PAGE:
Since its application was to be repeatedly varied, it was clear that the refrain itself must be brief, for there would have been an insurmountable difficulty in frequent variations of application in any sentence of length. In proportion to the brevity of the sentence, would, of course, be the facility of the variation. This led me at once to a single word as the best refrain.

to the most melancholy sounds he can think of (“o” and “r” being both “sonorous” and “producible”)

That such a close, to have force, must be sonorous and susceptible of protracted emphasis, admitted no doubt: and these considerations inevitably led me to the long o as the most sonorous vowel, in connection with r as the most producible consonant.

which leads to him finding a word that fits these sounds (the famous “nevermore”)

The sound of the refrain being thus determined, it became necessary to select a word embodying this sound, and at the same time in the fullest possible keeping with that melancholy which I had predetermined as the tone of the poem. In such a search it would have been absolutely impossible to overlook the word “Nevermore.” In fact, it was the very first which presented itself.

to the exact way the poem will build in intensity (the narrator asking ever more frenzied questions and the bird speaking the same word over and over)

The next desideratum was a pretext for the continuous use of the one word “nevermore.” In observing the difficulty which I at once found in inventing a sufficiently plausible reason for its continuous repetition, I did not fail to perceive that this difficulty arose solely from the pre-assumption that the word was to be so continuously or monotonously spoken by a humanbeing—I did not fail to perceive, in short, that the difficulty lay in the reconciliation of this monotony with the exercise of reason on the part of the creature repeating the word. Here, then, immediately arose the idea of a non -reasoning creature capable of speech; and, very naturally, a parrot, in the first instance, suggested itself, but was superseded forthwith by a Raven, as equally capable of speech, and infinitely more in keeping with the intended tone.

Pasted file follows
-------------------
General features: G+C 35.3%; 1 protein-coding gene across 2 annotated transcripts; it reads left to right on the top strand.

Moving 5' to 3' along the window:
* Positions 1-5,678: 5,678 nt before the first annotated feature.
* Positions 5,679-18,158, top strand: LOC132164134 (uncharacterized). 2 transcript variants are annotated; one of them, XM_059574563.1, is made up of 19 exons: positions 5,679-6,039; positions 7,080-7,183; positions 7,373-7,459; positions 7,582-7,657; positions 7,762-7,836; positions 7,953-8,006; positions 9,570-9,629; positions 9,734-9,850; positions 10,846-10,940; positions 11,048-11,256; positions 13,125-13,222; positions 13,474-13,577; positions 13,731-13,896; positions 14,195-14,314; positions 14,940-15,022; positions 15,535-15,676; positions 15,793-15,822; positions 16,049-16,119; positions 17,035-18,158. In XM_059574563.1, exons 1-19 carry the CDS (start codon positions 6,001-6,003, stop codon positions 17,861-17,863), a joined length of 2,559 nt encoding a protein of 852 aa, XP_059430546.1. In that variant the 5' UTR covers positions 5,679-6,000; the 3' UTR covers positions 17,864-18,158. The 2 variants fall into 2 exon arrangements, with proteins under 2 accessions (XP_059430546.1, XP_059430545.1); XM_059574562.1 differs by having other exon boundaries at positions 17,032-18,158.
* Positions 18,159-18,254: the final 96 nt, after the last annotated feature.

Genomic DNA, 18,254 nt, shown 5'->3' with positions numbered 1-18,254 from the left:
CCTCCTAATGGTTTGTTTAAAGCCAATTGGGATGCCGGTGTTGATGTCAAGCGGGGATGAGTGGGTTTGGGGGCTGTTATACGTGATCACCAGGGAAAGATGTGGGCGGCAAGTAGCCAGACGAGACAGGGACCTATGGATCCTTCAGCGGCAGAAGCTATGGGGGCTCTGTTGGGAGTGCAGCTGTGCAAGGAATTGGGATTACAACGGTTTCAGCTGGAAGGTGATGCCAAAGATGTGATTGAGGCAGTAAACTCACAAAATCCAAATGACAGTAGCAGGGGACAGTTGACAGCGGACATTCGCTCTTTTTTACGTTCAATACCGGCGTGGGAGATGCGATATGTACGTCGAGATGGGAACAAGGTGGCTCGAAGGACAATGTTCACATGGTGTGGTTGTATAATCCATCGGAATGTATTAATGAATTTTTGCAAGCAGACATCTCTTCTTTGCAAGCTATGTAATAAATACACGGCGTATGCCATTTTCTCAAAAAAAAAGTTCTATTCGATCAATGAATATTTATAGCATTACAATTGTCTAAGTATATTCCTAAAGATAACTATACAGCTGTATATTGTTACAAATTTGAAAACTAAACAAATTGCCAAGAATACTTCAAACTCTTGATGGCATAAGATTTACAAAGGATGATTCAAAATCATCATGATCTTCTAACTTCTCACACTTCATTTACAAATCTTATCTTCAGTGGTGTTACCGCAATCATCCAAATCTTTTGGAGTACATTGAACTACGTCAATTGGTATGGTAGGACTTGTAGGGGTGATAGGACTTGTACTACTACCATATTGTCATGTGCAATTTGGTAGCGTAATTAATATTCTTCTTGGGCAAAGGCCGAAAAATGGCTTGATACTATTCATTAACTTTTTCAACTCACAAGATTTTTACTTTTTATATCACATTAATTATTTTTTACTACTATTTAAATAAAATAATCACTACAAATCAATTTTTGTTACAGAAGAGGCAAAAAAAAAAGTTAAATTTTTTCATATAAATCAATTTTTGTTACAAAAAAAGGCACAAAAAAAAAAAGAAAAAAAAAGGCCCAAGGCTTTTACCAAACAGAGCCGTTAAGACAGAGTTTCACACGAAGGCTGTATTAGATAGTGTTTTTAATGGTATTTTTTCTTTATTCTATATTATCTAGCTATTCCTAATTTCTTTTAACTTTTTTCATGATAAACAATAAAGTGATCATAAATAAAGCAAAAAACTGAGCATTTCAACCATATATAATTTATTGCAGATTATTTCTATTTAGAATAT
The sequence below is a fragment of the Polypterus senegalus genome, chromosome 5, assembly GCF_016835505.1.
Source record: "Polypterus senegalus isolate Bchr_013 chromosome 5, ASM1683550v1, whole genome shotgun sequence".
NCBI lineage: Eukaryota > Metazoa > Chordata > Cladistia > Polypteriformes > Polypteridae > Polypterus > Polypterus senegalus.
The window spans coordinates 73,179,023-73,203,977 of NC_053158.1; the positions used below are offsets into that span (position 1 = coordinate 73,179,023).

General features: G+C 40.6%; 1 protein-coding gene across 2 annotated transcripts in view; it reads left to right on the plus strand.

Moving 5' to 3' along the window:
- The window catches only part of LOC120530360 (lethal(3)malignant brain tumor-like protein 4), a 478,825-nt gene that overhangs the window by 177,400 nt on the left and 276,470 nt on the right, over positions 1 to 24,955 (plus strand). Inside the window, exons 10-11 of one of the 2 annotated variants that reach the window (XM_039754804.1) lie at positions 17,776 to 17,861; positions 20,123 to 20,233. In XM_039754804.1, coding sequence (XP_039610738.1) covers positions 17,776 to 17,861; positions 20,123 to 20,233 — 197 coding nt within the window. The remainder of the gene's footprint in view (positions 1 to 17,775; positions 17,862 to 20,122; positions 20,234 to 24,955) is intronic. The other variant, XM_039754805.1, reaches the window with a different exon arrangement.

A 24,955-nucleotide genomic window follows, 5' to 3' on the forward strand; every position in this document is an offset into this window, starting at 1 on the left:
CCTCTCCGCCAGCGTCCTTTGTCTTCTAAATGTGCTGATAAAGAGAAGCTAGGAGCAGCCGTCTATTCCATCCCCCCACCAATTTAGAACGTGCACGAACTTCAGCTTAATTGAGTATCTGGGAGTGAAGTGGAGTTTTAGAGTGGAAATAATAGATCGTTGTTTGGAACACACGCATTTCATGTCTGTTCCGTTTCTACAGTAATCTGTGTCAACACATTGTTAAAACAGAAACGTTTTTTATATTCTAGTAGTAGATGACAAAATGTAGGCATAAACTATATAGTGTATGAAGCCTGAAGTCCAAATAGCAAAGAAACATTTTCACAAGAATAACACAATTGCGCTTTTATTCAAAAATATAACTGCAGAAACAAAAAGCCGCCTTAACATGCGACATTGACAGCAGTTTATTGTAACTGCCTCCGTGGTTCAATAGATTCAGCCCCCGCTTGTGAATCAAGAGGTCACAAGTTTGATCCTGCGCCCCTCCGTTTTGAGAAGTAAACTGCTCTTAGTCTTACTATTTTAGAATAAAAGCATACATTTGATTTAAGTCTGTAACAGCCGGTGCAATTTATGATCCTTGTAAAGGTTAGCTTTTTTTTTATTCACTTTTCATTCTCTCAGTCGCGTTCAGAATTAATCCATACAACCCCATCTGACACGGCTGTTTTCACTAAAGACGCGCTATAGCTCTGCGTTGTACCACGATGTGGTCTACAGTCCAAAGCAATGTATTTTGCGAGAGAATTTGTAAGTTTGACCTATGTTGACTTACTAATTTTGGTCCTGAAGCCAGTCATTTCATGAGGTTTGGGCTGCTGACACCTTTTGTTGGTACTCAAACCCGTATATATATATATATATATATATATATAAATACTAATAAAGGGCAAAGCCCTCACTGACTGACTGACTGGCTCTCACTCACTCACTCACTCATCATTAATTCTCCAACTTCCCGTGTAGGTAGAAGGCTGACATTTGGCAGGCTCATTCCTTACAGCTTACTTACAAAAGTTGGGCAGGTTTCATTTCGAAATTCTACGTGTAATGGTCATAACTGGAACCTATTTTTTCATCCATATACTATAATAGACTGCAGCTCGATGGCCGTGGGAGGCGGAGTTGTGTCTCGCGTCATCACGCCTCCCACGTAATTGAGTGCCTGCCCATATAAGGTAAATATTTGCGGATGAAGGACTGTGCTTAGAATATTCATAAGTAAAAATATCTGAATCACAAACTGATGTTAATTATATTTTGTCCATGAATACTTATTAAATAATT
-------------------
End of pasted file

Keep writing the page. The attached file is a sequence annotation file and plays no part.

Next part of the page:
to the final “moral” overtones produced by the last two stanzas.

It will be observed that the words, “from out my heart,” involve the first metaphorical expression in the poem. They, with the answer, “Nevermore,” dispose the mind to seek a moral in all that has been previously narrated. The reader begins now to regard the Raven as emblematical—but it is not until the very last line of the very last stanza, that the intention of making him emblematical of Mournful and Never-ending Remembrance is permitted distinctly to be seen:

“And the Raven, never flitting, still is sitting, still is sitting,
On the pallid bust of Pallas just above my chamber door;
And his eyes have all the seeming of a demon’s that is dreaming,
And the lamplight o’er him streaming throws his shadow on the floor;
And my soul from out that shadow that lies floating on the floor
Shall be lifted—nevermore.”

It’s an almost dizzyingly intricate dance between technique and personal style. Poe’s goal is to puncture our idea that literature springs whole from the thigh of the writer. It’s a labor-intensive, hard-thinking project. But at the end, you could produce something like “The Raven.”

If you’re a writer–of any kind, really–take a few moments and read “Philosophy of Composition” and “The Raven.” I hope they inspire you as they have done for me.

The Moment of Confusion